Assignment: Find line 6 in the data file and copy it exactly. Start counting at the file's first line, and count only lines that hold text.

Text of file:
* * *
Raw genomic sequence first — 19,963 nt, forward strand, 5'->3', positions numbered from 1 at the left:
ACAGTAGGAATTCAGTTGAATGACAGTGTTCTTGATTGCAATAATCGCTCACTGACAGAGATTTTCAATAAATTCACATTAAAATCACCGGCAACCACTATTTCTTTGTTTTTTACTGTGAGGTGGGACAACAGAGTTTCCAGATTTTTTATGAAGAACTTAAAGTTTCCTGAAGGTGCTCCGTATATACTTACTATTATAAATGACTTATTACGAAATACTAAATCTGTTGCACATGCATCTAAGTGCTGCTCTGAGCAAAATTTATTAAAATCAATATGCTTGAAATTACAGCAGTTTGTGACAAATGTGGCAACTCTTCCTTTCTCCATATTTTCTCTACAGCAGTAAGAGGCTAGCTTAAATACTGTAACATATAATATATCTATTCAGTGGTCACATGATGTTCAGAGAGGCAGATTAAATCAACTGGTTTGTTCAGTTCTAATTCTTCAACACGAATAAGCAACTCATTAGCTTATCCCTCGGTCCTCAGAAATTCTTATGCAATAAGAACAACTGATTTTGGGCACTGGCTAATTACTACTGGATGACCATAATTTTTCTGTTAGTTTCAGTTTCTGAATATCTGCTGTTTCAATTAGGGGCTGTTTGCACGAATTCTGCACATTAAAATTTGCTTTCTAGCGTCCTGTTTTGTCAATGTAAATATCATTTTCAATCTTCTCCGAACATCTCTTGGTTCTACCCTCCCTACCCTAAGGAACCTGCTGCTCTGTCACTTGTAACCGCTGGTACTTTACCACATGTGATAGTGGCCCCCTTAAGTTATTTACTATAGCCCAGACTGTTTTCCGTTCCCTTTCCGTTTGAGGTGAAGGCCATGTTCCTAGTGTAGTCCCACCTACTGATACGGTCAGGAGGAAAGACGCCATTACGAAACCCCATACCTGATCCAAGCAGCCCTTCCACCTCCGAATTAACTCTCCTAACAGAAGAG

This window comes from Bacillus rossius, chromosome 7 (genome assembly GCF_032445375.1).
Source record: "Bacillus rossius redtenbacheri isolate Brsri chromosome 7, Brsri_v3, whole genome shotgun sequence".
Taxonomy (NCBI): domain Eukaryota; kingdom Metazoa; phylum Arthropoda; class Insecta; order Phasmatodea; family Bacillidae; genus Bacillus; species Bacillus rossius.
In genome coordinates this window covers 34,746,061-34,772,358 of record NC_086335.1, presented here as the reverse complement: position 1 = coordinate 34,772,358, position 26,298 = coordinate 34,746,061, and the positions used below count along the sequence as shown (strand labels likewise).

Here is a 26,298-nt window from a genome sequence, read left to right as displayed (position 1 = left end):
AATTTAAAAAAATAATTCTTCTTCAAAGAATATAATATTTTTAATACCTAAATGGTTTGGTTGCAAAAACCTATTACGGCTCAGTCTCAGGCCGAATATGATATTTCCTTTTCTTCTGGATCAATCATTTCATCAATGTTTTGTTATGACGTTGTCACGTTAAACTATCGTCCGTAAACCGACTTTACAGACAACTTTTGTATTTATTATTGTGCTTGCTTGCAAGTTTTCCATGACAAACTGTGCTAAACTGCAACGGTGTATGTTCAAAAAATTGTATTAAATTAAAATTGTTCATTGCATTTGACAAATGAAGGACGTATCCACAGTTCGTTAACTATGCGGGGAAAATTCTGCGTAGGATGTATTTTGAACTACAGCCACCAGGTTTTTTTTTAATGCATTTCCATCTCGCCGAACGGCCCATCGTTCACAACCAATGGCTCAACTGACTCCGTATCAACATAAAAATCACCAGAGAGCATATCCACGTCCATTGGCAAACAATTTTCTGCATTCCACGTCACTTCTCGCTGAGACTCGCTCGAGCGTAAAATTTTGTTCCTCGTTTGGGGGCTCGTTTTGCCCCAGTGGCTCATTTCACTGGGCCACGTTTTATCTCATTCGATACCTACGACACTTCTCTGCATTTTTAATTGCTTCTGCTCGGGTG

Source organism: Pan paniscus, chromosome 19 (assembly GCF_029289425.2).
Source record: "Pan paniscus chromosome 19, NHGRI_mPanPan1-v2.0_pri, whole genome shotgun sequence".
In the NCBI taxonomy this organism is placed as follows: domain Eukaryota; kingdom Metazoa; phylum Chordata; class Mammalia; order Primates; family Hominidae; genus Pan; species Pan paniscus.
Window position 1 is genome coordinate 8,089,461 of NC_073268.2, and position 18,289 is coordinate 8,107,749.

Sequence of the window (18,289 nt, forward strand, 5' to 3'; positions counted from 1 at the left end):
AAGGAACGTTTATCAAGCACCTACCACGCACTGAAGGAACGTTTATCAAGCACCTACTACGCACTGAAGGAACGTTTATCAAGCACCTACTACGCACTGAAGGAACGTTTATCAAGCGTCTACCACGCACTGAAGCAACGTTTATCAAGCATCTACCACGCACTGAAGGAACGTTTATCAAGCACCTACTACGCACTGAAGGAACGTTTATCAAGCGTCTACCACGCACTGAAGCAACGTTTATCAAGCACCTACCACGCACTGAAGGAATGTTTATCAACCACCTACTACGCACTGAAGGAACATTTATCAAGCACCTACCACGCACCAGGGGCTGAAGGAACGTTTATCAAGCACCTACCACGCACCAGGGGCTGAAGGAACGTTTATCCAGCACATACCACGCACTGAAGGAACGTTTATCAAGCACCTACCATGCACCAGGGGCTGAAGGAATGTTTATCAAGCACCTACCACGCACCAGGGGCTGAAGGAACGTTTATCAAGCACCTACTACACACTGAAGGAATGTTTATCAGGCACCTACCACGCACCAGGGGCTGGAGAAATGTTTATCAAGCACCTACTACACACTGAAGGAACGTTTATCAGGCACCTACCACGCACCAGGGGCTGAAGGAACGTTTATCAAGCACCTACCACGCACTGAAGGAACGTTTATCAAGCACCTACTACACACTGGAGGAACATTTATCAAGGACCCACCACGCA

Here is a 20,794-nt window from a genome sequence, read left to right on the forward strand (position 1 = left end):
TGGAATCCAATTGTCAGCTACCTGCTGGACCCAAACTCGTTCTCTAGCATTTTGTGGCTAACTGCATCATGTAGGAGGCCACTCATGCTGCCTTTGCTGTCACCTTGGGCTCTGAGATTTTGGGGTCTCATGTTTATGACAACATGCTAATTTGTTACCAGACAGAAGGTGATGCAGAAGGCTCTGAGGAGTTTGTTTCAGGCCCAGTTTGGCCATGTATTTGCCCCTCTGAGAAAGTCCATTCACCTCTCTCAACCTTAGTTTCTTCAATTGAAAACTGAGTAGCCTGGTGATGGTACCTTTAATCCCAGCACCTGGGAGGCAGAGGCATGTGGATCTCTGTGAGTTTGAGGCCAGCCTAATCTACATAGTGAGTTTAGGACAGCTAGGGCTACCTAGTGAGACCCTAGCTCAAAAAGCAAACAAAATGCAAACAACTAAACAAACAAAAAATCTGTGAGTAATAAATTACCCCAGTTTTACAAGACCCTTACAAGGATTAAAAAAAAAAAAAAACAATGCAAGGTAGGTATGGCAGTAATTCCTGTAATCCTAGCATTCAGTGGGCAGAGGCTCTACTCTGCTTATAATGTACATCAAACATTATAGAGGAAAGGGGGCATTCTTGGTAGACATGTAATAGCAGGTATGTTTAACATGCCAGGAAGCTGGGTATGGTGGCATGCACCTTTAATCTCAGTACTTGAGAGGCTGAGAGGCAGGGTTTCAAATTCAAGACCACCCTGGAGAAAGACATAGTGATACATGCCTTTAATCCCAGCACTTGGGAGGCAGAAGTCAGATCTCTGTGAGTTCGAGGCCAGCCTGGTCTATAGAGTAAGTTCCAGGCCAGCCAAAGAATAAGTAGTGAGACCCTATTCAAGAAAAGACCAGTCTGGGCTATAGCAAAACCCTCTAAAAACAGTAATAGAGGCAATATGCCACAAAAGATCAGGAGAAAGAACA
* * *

In genome coordinates this window covers 34,746,061-34,772,358 of record NC_086335.1, presented here as the reverse complement: position 1 = coordinate 34,772,358, position 26,298 = coordinate 34,746,061, and the positions used below count along the sequence as shown (strand labels likewise).